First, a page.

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If you were to somehow gain access to the specifics of social media uploading data from different parts of the world, you would almost certainly see a huge spike coming from southern Goa on the 26th of this month. I’d be willing to wager that almost everyone with a smartphone between Cavelossim beach and Karwar, in Karnataka, will at some point have shot a video of a Lamborghini (or 20), and can you blame them? I was driving in that convoy, and even I had to suppress a constant urge to whip out my phone and record the living daylights out of what was going on.

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To wit, a very large number of Lamborghinis of all shapes, colours and sizes were driving south from the Leela hotel in Cavelossim to the border of Karnataka and back. Why was this happening? Because of the number 400 — that’s how many Lamborghinis have been delivered in India since 2007, not to mention the fact that Lamborghini India recorded an 86 per cent growth in sales last year alone (Pandemic? What pandemic?). To mark the occasion, it decided to throw a party — its third Lamborghini Day event for its customers, in my home state of Goa (no abuse, please). An Urus was available to drive, so was that something I’d be interested in, Lamborghini asked. I answered in the affirmative almost before they asked the question, and showed up for the flag off, where the quite amazing sight of all the Lamborghinis present for the event greeted me. I quickly located the Urus I was to drive — looking super slick even in white — flipped the red fighter-jet style ignition cover over and fired up Lambo’s uber SUV; it settled into a low, burbling idle and I was all set.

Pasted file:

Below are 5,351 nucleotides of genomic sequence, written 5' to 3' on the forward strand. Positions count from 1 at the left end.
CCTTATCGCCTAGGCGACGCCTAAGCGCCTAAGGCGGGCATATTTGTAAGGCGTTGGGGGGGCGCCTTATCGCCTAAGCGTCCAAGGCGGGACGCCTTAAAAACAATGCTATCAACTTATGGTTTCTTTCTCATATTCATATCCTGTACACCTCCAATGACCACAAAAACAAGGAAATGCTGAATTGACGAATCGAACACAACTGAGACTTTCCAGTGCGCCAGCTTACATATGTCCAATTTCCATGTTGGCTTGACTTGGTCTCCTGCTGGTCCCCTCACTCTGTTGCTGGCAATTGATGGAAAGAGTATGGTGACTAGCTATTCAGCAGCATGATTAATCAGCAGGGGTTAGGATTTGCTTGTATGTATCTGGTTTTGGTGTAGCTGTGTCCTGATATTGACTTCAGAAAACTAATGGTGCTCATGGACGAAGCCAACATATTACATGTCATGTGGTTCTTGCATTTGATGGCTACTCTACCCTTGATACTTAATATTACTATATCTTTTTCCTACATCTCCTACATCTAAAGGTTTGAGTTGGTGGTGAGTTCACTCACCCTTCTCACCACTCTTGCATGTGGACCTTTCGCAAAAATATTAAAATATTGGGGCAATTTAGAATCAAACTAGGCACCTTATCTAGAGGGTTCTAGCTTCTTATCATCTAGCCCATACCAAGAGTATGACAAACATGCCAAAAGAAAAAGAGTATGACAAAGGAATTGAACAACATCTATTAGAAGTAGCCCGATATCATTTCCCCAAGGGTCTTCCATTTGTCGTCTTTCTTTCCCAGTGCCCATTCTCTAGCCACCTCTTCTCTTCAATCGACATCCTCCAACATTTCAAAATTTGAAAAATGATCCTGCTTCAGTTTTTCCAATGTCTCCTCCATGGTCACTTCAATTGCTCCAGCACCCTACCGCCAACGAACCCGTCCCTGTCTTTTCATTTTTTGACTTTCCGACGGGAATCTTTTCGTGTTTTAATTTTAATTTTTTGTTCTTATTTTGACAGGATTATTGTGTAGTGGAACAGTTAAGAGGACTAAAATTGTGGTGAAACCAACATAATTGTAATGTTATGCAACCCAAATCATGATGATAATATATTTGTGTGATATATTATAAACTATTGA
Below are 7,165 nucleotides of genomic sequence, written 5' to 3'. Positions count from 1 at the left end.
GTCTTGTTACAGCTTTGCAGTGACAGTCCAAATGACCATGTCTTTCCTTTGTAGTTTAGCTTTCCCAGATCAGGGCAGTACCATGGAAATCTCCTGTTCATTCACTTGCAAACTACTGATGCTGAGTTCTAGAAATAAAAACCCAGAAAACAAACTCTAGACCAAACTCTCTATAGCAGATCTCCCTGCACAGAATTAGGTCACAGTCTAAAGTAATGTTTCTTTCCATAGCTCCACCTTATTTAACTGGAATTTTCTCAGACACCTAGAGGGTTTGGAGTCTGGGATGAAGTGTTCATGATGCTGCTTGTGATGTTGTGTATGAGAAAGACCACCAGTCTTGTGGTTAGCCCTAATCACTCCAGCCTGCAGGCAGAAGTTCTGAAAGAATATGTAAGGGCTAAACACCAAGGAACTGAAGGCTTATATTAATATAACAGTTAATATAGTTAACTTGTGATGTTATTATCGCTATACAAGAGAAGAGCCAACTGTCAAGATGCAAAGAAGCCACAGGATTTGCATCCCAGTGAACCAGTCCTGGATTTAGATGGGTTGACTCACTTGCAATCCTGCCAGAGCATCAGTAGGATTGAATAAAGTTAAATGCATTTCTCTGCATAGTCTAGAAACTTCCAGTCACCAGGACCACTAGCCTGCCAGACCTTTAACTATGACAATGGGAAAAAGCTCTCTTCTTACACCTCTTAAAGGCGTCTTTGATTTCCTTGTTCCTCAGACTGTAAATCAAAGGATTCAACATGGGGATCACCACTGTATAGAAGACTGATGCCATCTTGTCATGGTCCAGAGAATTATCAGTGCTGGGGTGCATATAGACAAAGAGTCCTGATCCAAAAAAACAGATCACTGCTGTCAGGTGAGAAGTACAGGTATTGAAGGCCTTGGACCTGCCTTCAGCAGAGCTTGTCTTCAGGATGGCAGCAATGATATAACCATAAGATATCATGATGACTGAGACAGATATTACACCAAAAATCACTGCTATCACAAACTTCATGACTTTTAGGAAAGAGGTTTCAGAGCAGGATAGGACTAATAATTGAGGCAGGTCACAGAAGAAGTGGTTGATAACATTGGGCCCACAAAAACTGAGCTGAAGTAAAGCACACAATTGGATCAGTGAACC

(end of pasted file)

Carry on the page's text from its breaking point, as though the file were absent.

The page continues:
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I wasn’t expecting a high speed, Cannonball Run-style driving experience, which was just as well, since the roads of Goa don’t really permit any such tomfoolery. They’re in good shape for the most part, but they’re also narrow and run through almost continuous stretches of habitation, so unless you want a hapless pedestrian as a hood ornament, you’re best advised to take it easy. Frankly, much as the combined sexiness of all the Huracans and Aventadors ratcheted things up to an R-rating, the Urus was the ideal vehicle for a drive like this — comfortable, hilariously powerful, practical (I use that word carefully) and, most importantly, with enough ground clearance to not have to clench your buttocks every time a speed breaker or pothole hove into sight.

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Our exotic convoy rumbled, burbled and popped its way through some quaint back roads on the way to Karwar, causing a series of sensations, and on the scenic NH66 on the return leg. If anything, the tumult we caused here was even greater, given that it’s a very popular and crowded highway, with tourists driving into and out of the state regularly; I can guarantee that nobody who saw us that day will ever forget the sight.

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Back at the hotel (and wishing I could just go out and drive again), I chatted with Sharad Agarwal, who has the enviable position of being the head of Lamborghini in India. He was upbeat about the future of the brand in the country — despite the superconductor shortage and the almost overnight move towards EVs — and mentioned that although Lamborghini will move in the hybrid direction to begin with, it’s in no hurry to do so. ‘We don’t have to be the first at everything, so we will monitor the direction in which the industry and technology is heading. We do, however, want to be the best at everything’, he said. If that means that the world gets to drive Lambos with IC engines for the next few years, I could not be happier. Just remember to invite me to your next drive as well, Lamborghini.

PHOTOS Lamborghini India